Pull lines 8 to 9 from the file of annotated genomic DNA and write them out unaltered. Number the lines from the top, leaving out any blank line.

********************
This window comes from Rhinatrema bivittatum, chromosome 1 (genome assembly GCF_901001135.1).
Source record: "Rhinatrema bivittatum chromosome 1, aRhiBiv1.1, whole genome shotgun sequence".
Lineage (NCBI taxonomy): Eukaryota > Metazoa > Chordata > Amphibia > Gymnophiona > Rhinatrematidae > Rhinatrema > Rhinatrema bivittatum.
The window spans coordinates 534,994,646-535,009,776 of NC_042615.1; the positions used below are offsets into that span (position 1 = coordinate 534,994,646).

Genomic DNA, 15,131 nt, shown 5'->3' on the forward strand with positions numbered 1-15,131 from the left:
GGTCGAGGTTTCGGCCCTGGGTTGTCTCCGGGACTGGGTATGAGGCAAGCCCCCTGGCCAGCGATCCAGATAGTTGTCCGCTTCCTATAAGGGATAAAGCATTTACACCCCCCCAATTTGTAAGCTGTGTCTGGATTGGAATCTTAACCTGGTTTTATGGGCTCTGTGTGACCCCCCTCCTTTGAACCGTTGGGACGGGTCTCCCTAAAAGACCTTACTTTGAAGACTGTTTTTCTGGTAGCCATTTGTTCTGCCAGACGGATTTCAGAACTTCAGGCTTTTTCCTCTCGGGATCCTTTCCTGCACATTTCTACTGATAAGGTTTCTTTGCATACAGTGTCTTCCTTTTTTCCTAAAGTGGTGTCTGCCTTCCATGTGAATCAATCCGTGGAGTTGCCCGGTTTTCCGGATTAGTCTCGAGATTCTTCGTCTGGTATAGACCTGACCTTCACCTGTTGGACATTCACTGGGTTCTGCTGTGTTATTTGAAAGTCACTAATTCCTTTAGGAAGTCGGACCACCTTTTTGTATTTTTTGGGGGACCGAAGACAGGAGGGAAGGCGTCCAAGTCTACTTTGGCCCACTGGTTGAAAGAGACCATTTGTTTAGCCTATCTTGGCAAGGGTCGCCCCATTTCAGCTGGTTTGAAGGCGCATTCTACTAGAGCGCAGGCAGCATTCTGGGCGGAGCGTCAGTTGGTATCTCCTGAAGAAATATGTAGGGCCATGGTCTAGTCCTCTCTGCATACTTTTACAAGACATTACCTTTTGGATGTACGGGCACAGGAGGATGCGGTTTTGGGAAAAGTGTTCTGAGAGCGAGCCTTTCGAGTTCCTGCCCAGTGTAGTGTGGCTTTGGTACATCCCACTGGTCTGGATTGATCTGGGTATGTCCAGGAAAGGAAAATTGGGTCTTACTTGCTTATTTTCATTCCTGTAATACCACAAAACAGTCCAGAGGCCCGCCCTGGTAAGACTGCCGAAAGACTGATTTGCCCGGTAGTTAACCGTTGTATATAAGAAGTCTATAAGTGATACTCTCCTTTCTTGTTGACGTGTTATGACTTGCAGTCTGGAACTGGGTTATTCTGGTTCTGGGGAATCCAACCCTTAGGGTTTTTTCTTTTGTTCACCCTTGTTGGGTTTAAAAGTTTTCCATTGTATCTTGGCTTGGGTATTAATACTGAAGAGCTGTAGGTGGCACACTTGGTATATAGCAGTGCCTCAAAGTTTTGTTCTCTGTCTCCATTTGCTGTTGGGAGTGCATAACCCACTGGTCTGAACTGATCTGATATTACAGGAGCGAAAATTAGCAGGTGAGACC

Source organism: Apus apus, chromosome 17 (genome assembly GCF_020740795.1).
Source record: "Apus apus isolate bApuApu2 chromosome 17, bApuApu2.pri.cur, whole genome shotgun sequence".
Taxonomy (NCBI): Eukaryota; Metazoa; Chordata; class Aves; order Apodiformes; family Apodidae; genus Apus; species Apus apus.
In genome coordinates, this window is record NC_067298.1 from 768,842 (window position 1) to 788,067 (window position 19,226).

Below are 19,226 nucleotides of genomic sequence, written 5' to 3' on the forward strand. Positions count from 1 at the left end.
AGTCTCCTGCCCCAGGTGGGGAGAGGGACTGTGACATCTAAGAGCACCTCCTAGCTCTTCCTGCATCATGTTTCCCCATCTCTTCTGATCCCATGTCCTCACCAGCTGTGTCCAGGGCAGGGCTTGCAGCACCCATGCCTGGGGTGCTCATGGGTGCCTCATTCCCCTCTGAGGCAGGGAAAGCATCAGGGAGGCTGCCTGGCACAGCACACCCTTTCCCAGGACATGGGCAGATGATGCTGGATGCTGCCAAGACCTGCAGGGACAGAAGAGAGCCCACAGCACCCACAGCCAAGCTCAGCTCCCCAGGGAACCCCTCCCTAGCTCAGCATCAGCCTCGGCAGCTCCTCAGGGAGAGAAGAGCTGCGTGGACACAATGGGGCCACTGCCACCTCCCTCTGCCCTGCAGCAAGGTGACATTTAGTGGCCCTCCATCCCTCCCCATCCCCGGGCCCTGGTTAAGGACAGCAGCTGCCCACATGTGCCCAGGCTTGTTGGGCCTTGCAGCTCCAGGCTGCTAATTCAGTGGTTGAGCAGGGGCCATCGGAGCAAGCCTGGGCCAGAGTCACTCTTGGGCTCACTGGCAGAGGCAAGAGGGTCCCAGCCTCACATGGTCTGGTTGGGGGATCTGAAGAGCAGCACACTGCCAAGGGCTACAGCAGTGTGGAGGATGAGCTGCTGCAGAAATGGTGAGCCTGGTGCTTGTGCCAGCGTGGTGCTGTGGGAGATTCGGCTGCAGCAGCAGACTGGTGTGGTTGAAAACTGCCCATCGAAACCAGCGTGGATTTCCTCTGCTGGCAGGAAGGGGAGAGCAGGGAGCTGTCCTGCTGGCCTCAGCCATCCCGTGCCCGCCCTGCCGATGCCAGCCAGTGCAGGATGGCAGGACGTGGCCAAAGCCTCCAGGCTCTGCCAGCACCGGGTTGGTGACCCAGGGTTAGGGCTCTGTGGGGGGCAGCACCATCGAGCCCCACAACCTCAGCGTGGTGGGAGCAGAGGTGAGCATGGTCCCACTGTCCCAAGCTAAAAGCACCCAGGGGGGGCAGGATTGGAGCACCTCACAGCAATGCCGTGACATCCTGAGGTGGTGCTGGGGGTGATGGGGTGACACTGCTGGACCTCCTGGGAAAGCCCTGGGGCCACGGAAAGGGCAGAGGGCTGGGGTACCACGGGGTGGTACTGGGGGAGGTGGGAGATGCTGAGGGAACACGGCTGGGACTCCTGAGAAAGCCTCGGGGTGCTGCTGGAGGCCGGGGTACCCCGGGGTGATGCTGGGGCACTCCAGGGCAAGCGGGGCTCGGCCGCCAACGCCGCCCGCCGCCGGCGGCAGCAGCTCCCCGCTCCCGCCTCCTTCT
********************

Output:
Source record: "Apus apus isolate bApuApu2 chromosome 17, bApuApu2.pri.cur, whole genome shotgun sequence".
Taxonomy (NCBI): Eukaryota; Metazoa; Chordata; class Aves; order Apodiformes; family Apodidae; genus Apus; species Apus apus.